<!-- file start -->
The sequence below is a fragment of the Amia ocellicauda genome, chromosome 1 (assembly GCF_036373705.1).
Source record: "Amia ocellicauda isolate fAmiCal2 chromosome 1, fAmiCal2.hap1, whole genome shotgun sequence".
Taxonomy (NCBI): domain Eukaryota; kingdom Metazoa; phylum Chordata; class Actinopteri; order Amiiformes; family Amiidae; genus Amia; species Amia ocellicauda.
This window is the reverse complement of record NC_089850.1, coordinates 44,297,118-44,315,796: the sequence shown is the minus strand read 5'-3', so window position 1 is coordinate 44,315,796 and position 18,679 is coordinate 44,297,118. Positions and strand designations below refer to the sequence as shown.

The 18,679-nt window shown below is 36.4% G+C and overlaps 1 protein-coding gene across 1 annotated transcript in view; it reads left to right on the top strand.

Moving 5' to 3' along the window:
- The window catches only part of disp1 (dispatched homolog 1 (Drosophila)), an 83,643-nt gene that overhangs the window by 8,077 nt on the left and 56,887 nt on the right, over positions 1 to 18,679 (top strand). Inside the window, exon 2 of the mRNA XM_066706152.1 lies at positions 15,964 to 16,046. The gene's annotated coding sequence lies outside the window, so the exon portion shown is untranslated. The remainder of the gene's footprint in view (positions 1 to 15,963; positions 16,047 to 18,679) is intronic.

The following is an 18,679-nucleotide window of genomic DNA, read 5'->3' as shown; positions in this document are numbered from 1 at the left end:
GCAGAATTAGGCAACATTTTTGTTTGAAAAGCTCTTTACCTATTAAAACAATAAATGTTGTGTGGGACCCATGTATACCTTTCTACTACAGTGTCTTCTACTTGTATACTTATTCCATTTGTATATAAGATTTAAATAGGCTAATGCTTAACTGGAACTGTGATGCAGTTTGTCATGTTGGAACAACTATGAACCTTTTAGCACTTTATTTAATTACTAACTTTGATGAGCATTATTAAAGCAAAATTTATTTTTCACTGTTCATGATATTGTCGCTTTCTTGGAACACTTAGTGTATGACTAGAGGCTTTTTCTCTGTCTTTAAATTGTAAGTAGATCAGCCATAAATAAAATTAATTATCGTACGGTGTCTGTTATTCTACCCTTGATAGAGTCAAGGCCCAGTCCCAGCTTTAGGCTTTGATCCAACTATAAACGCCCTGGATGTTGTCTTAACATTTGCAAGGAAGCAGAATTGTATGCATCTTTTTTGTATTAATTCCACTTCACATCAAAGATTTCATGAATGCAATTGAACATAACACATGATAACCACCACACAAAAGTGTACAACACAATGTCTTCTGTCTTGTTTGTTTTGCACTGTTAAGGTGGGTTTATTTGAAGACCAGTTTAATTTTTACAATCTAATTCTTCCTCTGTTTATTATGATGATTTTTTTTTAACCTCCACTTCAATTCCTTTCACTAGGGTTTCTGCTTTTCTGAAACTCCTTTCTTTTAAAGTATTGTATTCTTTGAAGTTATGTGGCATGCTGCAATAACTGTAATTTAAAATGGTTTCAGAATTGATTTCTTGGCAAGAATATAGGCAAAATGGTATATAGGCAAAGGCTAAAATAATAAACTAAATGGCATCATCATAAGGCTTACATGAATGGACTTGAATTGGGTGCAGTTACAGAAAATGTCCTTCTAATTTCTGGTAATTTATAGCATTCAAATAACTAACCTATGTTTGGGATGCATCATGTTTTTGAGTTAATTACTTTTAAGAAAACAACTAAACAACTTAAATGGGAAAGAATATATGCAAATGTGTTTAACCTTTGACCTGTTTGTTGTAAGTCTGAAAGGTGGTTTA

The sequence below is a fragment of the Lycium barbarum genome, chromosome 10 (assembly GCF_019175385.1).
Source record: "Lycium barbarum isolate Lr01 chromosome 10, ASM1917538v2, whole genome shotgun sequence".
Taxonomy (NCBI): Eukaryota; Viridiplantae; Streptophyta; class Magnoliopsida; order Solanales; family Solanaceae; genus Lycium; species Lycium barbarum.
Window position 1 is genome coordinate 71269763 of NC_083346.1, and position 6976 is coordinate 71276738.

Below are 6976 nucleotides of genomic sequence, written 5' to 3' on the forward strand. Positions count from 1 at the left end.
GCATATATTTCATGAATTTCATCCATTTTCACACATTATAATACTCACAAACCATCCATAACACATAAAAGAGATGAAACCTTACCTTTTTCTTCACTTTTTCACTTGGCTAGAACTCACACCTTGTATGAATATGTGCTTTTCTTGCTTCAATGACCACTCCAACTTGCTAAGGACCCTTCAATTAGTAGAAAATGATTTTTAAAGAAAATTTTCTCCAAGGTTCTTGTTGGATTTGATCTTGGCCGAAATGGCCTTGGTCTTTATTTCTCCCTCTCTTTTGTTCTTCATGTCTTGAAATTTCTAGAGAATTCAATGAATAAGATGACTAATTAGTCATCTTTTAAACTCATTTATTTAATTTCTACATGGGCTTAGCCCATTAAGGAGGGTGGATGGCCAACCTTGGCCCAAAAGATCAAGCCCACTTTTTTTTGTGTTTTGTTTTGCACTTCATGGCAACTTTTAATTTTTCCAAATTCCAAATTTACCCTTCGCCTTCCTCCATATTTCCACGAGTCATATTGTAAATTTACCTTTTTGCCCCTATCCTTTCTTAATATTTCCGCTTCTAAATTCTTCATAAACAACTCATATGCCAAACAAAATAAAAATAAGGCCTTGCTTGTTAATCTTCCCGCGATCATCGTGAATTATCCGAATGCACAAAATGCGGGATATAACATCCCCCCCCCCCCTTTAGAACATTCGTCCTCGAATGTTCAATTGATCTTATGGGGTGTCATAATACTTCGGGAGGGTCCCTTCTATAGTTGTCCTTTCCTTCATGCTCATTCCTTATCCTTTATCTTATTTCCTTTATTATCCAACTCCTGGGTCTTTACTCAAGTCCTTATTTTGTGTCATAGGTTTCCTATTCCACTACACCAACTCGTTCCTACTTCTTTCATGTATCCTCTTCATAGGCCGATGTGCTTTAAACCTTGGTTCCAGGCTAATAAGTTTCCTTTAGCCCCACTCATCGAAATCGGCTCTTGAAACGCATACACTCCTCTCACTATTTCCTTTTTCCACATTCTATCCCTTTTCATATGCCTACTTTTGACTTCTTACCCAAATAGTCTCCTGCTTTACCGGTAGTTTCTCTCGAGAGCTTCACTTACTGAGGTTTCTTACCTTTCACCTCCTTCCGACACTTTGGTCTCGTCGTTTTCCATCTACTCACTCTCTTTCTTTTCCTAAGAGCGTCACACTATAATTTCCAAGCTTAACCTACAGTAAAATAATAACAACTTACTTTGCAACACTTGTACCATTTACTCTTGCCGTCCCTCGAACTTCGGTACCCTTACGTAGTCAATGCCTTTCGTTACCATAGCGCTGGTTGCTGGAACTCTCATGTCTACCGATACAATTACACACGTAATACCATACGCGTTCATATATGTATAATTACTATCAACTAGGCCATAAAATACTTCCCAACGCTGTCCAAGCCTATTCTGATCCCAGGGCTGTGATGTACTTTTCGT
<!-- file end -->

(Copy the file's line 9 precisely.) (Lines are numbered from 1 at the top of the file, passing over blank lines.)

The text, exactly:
GCAGAATTAGGCAACATTTTTGTTTGAAAAGCTCTTTACCTATTAAAACAATAAATGTTGTGTGGGACCCATGTATACCTTTCTACTACAGTGTCTTCTACTTGTATACTTATTCCATTTGTATATAAGATTTAAATAGGCTAATGCTTAACTGGAACTGTGATGCAGTTTGTCATGTTGGAACAACTATGAACCTTTTAGCACTTTATTTAATTACTAACTTTGATGAGCATTATTAAAGCAAAATTTATTTTTCACTGTTCATGATATTGTCGCTTTCTTGGAACACTTAGTGTATGACTAGAGGCTTTTTCTCTGTCTTTAAATTGTAAGTAGATCAGCCATAAATAAAATTAATTATCGTACGGTGTCTGTTATTCTACCCTTGATAGAGTCAAGGCCCAGTCCCAGCTTTAGGCTTTGATCCAACTATAAACGCCCTGGATGTTGTCTTAACATTTGCAAGGAAGCAGAATTGTATGCATCTTTTTTGTATTAATTCCACTTCACATCAAAGATTTCATGAATGCAATTGAACATAACACATGATAACCACCACACAAAAGTGTACAACACAATGTCTTCTGTCTTGTTTGTTTTGCACTGTTAAGGTGGGTTTATTTGAAGACCAGTTTAATTTTTACAATCTAATTCTTCCTCTGTTTATTATGATGATTTTTTTTTAACCTCCACTTCAATTCCTTTCACTAGGGTTTCTGCTTTTCTGAAACTCCTTTCTTTTAAAGTATTGTATTCTTTGAAGTTATGTGGCATGCTGCAATAACTGTAATTTAAAATGGTTTCAGAATTGATTTCTTGGCAAGAATATAGGCAAAATGGTATATAGGCAAAGGCTAAAATAATAAACTAAATGGCATCATCATAAGGCTTACATGAATGGACTTGAATTGGGTGCAGTTACAGAAAATGTCCTTCTAATTTCTGGTAATTTATAGCATTCAAATAACTAACCTATGTTTGGGATGCATCATGTTTTTGAGTTAATTACTTTTAAGAAAACAACTAAACAACTTAAATGGGAAAGAATATATGCAAATGTGTTTAACCTTTGACCTGTTTGTTGTAAGTCTGAAAGGTGGTTTA